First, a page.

We drive between 1  and 2 hours on travel days so found a stellplatz on the way to Krakow. Gora Swietej Anny is a modest village on a solitary hill in the Silesian plains we had crossed. When we arrived, there were groups having picnics on the lower part of the pleasant field and Graham noted there seemed to be a large number of priests among them. We were told that there was a church on the hill and there would be visitors over the weekend. That didn’t affect us and Kipper had a fun game of ball on the empty field before bed.

We woke to the sound of cars arriving and excited voices greeting each other at 6.00am. The buzz and chatter continued to build for an hour and a half. At 6.30 a brass band started to warm up and somebody tested a microphone, then the liturgical singing  began.  At 7.00 the clock bells were joined by continuous ringing. We were giggling beyond control by now so Graham got up to put the kettle on. When he looked out we were completely surrounded by cars and coaches.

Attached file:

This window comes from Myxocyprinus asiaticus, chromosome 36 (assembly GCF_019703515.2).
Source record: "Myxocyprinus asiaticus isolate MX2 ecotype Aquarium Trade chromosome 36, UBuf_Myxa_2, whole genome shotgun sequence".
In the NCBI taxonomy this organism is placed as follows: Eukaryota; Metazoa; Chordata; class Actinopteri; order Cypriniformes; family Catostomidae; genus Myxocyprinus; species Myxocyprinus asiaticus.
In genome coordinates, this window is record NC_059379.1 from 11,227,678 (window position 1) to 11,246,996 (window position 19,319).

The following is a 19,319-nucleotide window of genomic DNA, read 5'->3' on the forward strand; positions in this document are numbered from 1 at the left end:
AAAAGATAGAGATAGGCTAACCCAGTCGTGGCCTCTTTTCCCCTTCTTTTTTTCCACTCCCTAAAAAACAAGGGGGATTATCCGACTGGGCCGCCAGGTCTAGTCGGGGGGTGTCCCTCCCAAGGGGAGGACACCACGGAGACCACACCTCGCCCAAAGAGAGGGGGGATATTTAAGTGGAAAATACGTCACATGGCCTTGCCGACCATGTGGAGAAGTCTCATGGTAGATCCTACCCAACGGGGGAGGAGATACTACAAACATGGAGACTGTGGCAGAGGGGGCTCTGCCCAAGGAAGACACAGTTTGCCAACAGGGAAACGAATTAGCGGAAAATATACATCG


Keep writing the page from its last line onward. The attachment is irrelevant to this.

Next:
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It emerged we had parked right next to the Lourdes Grotto which meant that when the 2 hour service began at 7.30, we almost didn’t need the loudspeakers that relayed everything. And then at 9.30 the brass bands started and tens of thousands of people headed off down the road. Silence.

SAM_7085Slightly stunned we decided not to move on to Krakow but to stay on and see what was happening. Despite living fairly close to Walsingham, neither of us had ever experienced any kind of pilgrimage other than doing the Guinness tour in Dublin. It emerged that the pilgrims were walking a 6 km calvary circuit of 33 chapels. We explored the village whilst they were gone. It now made sense that there were 5 restaurants in a modest community. A statue of Pope John Paul II looks out over wide views over the plains.